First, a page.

This morning as one of my favorite trees was being taken down, I had the opportunity to spend an hour with one of my favorite dogs who is no longer here on earth. There were hundreds of pine cones in my driveway and pine cones were Dylan’s oyster. I never saw him with a tennis ball. There weren’t a lot of toys around the house, a few of the more popular dog toys, but they never seemed that important to him. But when he was outside, he was in doggie toy heaven. Dylan loved pine cones and he treated them like gold. He would fetch pine cones all day, every day from any human who would appease him. When the humans were in the house he was often seen popping them up in the air and catching them or just throwing one across the yard and then fetching it back. Pine cones were Dylan’s joy.
Kaiya, my terrier mix, touched no toy, stick, or ball the first week I spent with her. She was living in a shelter and “not herself”. She showed no interest at all in any toy. I was at a very well-equipped training center with her and we tried every dog and human toy to no avail. She was not interested in chewing anything, chasing anything, or tugging anything. We tried tennis balls, rubber balls, sturdy toys, cotton toys, chewy toys, and she just wasn’t going there. When we brought her home she met my dogs at a park and everyone got along great. They played and we all walked home together so my dogs (Star and Bo) could bring her in and show her the house. They walked around the house and the first toy Kaiya saw she grabbed with gusto and taunted her new big brother. He growled, she growled back. I stood ready for anything and to my delight they began a game of keep-away, with Kaiya enticing 14 year old Bo into a short game. Now, she likes all toys, preferring tug and chase to fetch, and she likes a good solid toy to chew on rather than a soft, fluffy toy. Still her favorite toy is whatever toy her sibling or friend has.
Dogs are like people that way. No, please no comments about anthropomorphizing. All I’m saying is they make choices, they have preferences, likes and dislikes, and they sometimes enjoy something so much they carry it around with them all day, every day. When they’re stressed they may not want to play. If their teeth hurt they may not want to tug. Sometimes change in toy behavior can be a barometer to health issues. It changes sometimes quickly, sometimes not, and we need to go with the flow. It’s up to us to find toys for them or to at least make them available for our dogs to find.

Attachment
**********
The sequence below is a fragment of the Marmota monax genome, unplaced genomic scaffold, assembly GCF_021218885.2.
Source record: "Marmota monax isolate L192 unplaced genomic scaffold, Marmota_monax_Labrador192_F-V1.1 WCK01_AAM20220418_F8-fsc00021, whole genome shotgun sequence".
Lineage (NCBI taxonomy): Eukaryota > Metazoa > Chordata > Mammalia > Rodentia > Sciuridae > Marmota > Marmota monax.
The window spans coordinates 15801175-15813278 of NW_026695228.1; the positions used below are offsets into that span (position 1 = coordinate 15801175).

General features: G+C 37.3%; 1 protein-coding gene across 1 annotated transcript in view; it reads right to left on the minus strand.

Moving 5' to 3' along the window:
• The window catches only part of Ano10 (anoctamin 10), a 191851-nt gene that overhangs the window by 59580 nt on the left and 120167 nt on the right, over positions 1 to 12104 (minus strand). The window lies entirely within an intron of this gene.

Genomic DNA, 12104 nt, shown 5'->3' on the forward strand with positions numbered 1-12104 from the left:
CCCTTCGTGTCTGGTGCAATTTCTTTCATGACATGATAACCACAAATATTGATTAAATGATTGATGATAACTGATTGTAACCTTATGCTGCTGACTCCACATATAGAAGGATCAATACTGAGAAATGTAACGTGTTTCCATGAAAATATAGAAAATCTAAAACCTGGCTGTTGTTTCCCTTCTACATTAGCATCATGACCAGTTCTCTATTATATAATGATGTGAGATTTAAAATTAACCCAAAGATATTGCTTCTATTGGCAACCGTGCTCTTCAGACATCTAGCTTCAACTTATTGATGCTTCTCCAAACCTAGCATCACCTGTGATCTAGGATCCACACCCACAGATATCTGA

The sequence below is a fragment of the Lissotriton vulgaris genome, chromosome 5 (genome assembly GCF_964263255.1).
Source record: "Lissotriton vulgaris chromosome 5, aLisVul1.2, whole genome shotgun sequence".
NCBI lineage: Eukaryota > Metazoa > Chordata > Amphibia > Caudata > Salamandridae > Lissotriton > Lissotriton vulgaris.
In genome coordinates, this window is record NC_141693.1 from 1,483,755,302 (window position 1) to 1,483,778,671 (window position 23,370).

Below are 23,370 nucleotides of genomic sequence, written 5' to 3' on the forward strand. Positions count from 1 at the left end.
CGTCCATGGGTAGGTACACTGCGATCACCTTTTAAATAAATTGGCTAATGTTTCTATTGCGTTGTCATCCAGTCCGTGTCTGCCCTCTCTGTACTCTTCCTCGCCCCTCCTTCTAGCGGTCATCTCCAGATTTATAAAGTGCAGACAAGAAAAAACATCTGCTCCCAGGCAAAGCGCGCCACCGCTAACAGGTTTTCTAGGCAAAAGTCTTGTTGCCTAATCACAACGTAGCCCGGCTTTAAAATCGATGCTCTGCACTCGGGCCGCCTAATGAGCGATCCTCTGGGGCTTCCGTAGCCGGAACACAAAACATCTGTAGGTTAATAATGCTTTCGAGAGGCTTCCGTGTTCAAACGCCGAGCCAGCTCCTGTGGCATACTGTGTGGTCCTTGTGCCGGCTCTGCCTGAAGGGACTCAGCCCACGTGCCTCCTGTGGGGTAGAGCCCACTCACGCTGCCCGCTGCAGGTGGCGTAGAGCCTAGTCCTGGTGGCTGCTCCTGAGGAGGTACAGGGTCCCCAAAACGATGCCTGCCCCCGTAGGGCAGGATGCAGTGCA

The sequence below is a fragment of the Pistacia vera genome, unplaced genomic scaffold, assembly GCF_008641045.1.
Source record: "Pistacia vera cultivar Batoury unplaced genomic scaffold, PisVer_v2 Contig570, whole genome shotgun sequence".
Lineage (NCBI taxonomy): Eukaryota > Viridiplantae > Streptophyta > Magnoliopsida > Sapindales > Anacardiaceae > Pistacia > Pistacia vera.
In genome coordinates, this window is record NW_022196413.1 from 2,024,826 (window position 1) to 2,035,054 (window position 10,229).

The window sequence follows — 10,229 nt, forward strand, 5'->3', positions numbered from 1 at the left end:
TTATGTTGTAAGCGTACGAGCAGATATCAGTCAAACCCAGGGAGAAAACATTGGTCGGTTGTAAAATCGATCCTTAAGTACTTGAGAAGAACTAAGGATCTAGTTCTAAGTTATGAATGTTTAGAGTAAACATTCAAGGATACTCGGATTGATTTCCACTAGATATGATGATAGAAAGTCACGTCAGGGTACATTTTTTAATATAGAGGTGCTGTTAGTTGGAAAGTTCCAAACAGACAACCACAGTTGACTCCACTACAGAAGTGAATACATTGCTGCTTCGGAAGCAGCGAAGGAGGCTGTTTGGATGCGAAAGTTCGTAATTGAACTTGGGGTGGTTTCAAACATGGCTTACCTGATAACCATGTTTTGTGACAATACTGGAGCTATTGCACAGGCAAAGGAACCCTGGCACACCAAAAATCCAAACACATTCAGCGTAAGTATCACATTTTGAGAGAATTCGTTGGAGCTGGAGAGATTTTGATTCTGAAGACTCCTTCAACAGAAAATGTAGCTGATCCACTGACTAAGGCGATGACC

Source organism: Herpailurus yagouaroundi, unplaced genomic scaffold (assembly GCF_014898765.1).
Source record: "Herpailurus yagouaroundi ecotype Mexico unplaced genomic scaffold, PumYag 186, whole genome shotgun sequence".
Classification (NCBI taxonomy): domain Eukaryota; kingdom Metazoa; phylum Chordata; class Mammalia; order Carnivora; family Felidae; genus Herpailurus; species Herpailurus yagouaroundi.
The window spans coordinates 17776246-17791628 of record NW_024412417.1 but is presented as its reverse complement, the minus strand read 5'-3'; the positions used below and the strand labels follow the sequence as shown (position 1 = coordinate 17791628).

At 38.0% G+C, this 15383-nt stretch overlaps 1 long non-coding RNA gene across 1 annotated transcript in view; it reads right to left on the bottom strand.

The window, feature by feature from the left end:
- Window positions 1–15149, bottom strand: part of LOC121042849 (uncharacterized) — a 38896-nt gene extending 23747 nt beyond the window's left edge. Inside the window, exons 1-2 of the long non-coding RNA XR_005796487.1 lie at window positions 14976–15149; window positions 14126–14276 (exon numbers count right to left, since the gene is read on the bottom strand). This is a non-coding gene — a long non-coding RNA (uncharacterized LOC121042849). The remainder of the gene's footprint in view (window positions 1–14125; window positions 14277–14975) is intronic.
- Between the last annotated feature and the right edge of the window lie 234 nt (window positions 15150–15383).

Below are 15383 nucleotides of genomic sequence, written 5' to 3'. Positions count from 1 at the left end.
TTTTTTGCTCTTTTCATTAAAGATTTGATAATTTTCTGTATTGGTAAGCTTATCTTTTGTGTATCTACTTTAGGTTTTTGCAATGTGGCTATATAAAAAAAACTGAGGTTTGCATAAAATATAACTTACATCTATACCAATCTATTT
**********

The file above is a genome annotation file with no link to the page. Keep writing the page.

When our new dog comes home, whether it’s a puppy or an adult, the toys need to be given slowly and with supervision. Watch your dog and his behavior. If he grabs a stuffed toy and destroys it within seconds, that’s not the “kind” of toy for him. Take away the pieces and try with a sturdier toy. If two dogs fight over certain “high value” toys, take them away or only use them under human supervision. The options are endless. It’s up to your pooch to guide you to his interests and then it’s up to you to provide safe, appropriate choices.
The world of dog toys is changing. There are a number of interactive toys to keep your dog’s mind busy and learning. There are food toys which are just fun and yummy, and there is every kind of squeaky toy or ball you can imagine. They even have toys that moo and oink and squawk and talk. These days you also have choices about toys made with natural products. Be careful of toys that may contain toxic materials. Make informed decisions about choosing good products for your best friend.
Remember, your dog playing with toys is great, but if you become part of that game the benefits will increase. It will not only help your relationship grow and continue to build that strong bond between you and your dog, it will also add to your dog’s exercise and fun.
Check out this link to natural dog toys http://www.onlynaturalpet.com/default.aspx
Have fun and play hard.